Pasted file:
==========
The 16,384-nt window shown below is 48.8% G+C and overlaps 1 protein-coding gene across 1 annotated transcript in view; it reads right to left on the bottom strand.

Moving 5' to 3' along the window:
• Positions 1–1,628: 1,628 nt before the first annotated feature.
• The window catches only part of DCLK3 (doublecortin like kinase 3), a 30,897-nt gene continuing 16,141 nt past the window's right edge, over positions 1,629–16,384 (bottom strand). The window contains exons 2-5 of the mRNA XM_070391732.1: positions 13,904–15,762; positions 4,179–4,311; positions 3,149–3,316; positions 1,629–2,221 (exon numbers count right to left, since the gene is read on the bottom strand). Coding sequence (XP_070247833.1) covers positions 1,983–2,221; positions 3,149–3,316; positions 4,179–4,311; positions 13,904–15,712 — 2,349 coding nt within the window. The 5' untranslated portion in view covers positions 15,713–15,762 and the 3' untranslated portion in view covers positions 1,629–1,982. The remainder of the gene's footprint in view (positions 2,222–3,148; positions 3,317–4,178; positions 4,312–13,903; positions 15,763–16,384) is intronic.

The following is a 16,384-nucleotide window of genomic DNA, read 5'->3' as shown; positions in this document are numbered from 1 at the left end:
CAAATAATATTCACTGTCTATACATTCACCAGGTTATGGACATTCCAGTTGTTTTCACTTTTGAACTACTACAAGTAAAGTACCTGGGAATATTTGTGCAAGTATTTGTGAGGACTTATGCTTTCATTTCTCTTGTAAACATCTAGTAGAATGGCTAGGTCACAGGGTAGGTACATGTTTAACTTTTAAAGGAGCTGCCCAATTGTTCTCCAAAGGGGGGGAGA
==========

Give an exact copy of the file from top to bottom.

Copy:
The 16,384-nt window shown below is 48.8% G+C and overlaps 1 protein-coding gene across 1 annotated transcript in view; it reads right to left on the bottom strand.

Moving 5' to 3' along the window:
• Positions 1–1,628: 1,628 nt before the first annotated feature.
• The window catches only part of DCLK3 (doublecortin like kinase 3), a 30,897-nt gene continuing 16,141 nt past the window's right edge, over positions 1,629–16,384 (bottom strand). The window contains exons 2-5 of the mRNA XM_070391732.1: positions 13,904–15,762; positions 4,179–4,311; positions 3,149–3,316; positions 1,629–2,221 (exon numbers count right to left, since the gene is read on the bottom strand). Coding sequence (XP_070247833.1) covers positions 1,983–2,221; positions 3,149–3,316; positions 4,179–4,311; positions 13,904–15,712 — 2,349 coding nt within the window. The 5' untranslated portion in view covers positions 15,713–15,762 and the 3' untranslated portion in view covers positions 1,629–1,982. The remainder of the gene's footprint in view (positions 2,222–3,148; positions 3,317–4,178; positions 4,312–13,903; positions 15,763–16,384) is intronic.

The following is a 16,384-nucleotide window of genomic DNA, read 5'->3' as shown; positions in this document are numbered from 1 at the left end:
CAAATAATATTCACTGTCTATACATTCACCAGGTTATGGACATTCCAGTTGTTTTCACTTTTGAACTACTACAAGTAAAGTACCTGGGAATATTTGTGCAAGTATTTGTGAGGACTTATGCTTTCATTTCTCTTGTAAACATCTAGTAGAATGGCTAGGTCACAGGGTAGGTACATGTTTAACTTTTAAAGGAGCTGCCCAATTGTTCTCCAAAGGGGGGGAGA